@NBCOlympics: 'Great opening show; too bad you can't see it'

The network tape-delays the Olympics opening ceremony in the U.S., yet live-tweets the event (to get you all excited about not being able to see it on NBC?). Even Salesforce's Marc Benioff tweets a link to a pirate site.

Screenshot by Chris Matyszczyk/CNET

It's something of a tradition for NBC to ensure that the U.S. is even further cut off from reality.

In previous iterations of its Olympics coverage, the network's insistence on refusing to show events live -- favoring instead tape-delayed, saccharine soap opera -- put many people off watching at all.

But not enough people, obviously. NBC seemed to believe that, without competition during the summer viewing season, it could create this false programming and people would watch by default, which quite a few did.

This year promised to be different. Every event was to be live-streamed. Oh, except two. The opening and closing ceremonies.

For some strange reason these would not be shown anywhere in the U.S. But that didn't stop NBC from live-tweeting last night's opening extravaganza. Yes, it used its tweets to get you all excited about not being able to see it on NBC.

Some might feel that it would have to take a humongous level of half-wittedness to conceive of such a plan.

But NBC's explanation was full of intelligence. In a statement to the LA Times, NBC said:

It was never our intent to live stream the Opening Ceremony or Closing Ceremony. They are complex entertainment spectacles that do not translate well online because they require context, which our award-winning production team will provide for the large prime-time audiences that gather together to watch them.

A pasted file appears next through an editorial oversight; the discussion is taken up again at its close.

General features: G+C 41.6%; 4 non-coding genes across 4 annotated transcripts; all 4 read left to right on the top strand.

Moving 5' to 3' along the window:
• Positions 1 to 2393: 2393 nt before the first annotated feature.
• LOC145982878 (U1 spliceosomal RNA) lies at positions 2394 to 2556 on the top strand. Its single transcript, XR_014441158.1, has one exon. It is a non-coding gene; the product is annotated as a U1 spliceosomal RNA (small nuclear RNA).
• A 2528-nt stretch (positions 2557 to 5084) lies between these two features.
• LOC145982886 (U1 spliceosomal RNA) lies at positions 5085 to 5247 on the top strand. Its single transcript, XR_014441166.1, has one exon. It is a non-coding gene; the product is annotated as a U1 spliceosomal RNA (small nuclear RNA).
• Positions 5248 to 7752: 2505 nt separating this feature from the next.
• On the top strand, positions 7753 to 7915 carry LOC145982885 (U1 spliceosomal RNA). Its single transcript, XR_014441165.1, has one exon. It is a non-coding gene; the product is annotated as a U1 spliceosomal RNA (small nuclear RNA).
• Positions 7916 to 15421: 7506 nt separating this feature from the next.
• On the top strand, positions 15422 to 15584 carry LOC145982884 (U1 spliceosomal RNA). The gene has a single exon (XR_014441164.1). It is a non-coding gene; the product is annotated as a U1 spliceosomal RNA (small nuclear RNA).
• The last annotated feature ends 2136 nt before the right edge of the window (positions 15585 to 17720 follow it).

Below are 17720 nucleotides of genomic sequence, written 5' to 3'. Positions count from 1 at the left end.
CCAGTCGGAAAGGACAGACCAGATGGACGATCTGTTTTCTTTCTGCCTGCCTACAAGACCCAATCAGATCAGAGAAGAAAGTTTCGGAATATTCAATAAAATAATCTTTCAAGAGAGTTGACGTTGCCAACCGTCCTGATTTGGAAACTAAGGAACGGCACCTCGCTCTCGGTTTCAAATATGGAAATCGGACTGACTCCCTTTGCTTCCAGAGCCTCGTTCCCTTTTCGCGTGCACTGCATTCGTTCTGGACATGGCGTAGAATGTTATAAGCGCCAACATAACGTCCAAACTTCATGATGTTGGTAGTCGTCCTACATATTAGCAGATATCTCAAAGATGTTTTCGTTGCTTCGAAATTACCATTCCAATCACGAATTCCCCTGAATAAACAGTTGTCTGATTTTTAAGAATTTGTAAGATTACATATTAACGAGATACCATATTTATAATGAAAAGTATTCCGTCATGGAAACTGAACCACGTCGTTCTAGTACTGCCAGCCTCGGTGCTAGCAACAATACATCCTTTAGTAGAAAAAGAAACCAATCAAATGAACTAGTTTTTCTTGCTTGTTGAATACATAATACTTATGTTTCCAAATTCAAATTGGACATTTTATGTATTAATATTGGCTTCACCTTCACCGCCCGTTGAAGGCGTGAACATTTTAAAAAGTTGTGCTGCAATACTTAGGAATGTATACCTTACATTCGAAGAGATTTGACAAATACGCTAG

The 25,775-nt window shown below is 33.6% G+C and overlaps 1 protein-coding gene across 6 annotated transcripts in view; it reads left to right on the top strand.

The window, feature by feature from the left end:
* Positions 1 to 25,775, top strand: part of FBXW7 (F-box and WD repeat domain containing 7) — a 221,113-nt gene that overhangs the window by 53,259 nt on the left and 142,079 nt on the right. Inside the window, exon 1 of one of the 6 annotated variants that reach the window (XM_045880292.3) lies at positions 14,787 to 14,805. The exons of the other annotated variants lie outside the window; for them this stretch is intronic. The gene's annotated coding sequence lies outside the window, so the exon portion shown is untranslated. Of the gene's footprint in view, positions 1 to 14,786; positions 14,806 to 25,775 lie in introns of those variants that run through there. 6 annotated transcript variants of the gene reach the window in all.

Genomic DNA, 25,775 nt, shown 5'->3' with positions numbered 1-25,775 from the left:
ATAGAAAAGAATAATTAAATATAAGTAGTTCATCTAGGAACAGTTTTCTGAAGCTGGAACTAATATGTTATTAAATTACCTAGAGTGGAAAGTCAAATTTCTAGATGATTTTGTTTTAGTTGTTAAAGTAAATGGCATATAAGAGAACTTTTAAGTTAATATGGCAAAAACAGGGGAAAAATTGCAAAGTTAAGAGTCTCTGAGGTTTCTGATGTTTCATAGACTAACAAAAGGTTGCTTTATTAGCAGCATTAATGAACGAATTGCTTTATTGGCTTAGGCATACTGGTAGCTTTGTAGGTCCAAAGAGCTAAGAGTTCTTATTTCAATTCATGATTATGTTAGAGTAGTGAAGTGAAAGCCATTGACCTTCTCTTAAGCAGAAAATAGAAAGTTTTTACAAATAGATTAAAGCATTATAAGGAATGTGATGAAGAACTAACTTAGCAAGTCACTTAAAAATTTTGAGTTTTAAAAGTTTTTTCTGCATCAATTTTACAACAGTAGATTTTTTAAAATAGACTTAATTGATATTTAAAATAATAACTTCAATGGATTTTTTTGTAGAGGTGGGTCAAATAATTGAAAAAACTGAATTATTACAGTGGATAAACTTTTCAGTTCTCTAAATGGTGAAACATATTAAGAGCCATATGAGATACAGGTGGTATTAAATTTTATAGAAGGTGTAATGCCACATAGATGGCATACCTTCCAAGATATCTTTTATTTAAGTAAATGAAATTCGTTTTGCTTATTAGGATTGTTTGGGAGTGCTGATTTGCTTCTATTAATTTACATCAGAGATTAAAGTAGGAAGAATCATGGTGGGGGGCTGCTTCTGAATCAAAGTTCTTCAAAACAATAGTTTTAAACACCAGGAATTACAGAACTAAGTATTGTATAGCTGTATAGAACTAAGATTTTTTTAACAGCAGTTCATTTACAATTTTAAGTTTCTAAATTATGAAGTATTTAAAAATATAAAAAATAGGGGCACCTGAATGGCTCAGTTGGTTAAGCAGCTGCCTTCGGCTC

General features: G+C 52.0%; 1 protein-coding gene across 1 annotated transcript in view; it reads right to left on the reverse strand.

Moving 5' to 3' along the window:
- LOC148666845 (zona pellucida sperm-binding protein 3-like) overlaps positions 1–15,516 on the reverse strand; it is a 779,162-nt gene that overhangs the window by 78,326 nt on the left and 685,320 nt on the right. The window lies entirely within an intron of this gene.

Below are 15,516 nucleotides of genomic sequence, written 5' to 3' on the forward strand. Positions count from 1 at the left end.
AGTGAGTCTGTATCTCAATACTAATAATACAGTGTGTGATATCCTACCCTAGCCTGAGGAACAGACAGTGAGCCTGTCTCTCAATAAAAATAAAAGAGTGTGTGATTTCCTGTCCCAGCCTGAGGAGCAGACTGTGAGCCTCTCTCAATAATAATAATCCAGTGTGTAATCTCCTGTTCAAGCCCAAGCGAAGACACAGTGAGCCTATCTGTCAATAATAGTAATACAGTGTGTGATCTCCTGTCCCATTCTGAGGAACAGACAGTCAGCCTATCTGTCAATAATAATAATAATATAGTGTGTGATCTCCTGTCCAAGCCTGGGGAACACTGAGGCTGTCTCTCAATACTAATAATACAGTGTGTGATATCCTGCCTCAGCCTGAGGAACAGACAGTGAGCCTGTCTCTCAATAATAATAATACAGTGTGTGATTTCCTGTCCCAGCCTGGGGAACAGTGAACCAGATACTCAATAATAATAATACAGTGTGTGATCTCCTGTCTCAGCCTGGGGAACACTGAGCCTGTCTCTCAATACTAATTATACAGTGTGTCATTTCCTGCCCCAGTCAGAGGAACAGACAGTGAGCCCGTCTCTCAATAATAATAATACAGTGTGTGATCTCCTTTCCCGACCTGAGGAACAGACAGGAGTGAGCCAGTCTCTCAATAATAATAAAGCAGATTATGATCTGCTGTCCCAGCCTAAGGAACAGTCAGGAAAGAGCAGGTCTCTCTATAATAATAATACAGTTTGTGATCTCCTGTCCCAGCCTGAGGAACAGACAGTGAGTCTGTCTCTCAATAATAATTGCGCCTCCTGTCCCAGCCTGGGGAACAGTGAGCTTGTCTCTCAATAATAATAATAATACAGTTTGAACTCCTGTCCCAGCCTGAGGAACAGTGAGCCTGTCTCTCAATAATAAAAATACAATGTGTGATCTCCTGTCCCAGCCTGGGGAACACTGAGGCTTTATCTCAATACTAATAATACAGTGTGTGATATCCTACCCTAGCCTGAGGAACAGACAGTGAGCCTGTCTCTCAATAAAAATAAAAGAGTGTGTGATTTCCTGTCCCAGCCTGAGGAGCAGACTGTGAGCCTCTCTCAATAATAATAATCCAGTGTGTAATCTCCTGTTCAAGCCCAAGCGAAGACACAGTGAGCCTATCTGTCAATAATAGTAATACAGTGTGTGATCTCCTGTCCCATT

They require context.

Which, should you have finally watched some elements of the tape-delayed, contextual effort broadcast last night, was summed up quite neatly by Guardian columnist Charlie Brooker, who tweeted: "Tell you what though, Britain. You'd love the NBC commentary. Ceaseless, grim list of just how troubled each individual nation is."

Indeed, the NBC coverage opened with discussions about money and terrorism, rather than, oh, spectacle and sports.

Perhaps, though, the greatest contempt for NBC's sweet contempt was shown by Salesforce.com CEO Marc Benioff.

Screenshot by Chris Matyszczyk/CNET

He is clearly a man who knows what he's doing. I am, therefore, grateful to TechCrunch for noticing just how impressed he was with the opening ceremony. He tweeted a link to a pirate feed, so that everyone could be equally impressed.

It is very odd that NBC should make such a pitiful decision, when every other broadcaster in the world somehow managed to overcome the contextual obstacles and show the event live.

Sadly, it is yet another short-term money-grab that doesn't even respect the remotest understanding of how social media would have increased the fascination -- so much so that, I suspect, even more people would have watched a rerun.

Instead, NBC live-tweeted just to get on your nerves.

Still, the delay did give the network the chance to, as Deadspin reports, miss out on certain sections in favor of anodyne interviews. One section mysteriously omitted was a tribute to the victims of the 7/7 terror attacks in London.

It's such a pity that NBC yet again managed to give the impression that the U.S. is a small, parochial country, one that struggles to provide context for its people.

 

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